The first prairie flower that blooms in my Nebraska garden is always one that surprises me. I’m not even looking for blooms in early to mid April – instead, I’m counting the plants putting up new bits of green, wondering what’s made it through winter. Pasque flower always makes it, rising in a bulb of fuzz, some sort of thick cleaning pipe pushing it up through leaf litter and last year’s decay. In the afternoon sun the soft, fuzzy hairs around its emerging bud and few thin leaves reflect light like a halo. It is in every possible sense one of my favorite native wildflowers.
Pasque flower’s common name is derived from an Old French word for
Easter, as it blooms around that time. Pulsatilla patens or Anemone
patens – which goes by other common names like prairie crocus, twin
flower, and sandflower – is native from Alaska south through Canada and
down into Texas, blooming in high Plains elevations and open prairie,
most often in dry or rocky soil. It gets about 1’ tall with a 2’ spread
and is slow to expand or self sow. From bloom to seed head it easily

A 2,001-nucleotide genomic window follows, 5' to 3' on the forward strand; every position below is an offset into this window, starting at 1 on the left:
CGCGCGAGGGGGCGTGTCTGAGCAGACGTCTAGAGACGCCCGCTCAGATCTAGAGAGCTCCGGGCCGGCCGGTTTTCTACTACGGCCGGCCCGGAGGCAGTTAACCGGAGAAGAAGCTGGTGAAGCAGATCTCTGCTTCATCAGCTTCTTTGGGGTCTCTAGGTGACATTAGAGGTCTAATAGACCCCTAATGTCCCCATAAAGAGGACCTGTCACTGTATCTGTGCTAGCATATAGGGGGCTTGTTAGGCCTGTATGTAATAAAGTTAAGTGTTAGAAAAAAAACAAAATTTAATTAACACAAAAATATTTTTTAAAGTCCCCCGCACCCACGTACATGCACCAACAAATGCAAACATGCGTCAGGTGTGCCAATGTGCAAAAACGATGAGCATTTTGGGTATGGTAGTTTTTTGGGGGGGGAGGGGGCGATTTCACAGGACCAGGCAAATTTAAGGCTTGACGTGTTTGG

puts on a full month show that, if you let it, opens your eyes to the
The Native American Dakota people believe that each species of plant and
animal has its own song that expresses its life and soul. One
translation of the twin flower or pasque flower song is this:
wish to encourage the children / of other flowering nations now
appearing all over the face of the earth; / So while they awaken from
sleeping / And come up from the heart of the earth I am standing here
old and gray-headed.
Since pasque flower can often begin
blooming even before the snow has melted, it is fitting to think of it
as old by the time the other spring flowers bloom, especially with its
white seed head among the colorful prairie. The hairs along the stems
and petals help to create a heat shield around it, much like what
happens with the hairs on our arms when we are cold.
The Dakota name of twin flower is evident in this image, where up to 150
yellow stamens surround a tuft of purple pistils. This duality leads to
the story of an old Dakota man who sits by the first spring bloom and
recounts his life’s joys, sorrows, hopes, and accomplishments. The bloom
reminds him of his youth and old age all at once, the perfect circle of
life, the duality of existence, and he is encouraged by that guiding
principle of completeness and wholeness of beginnings and endings
feeding each other. He picks the flower and takes it to his
grandchildren to teach them the song he learned as a child.
While I do not have practical experience and make no suggestion that you
try anything without consulting a professional, it is said that
crushing the fresh leaves and applying on arthritic hands helps ease the
pain, but if left on the skin too long will create a blister. Some
other medicinal uses include a tincture to calm symptoms of menopause
and insomnia, as well as to treat panic attacks.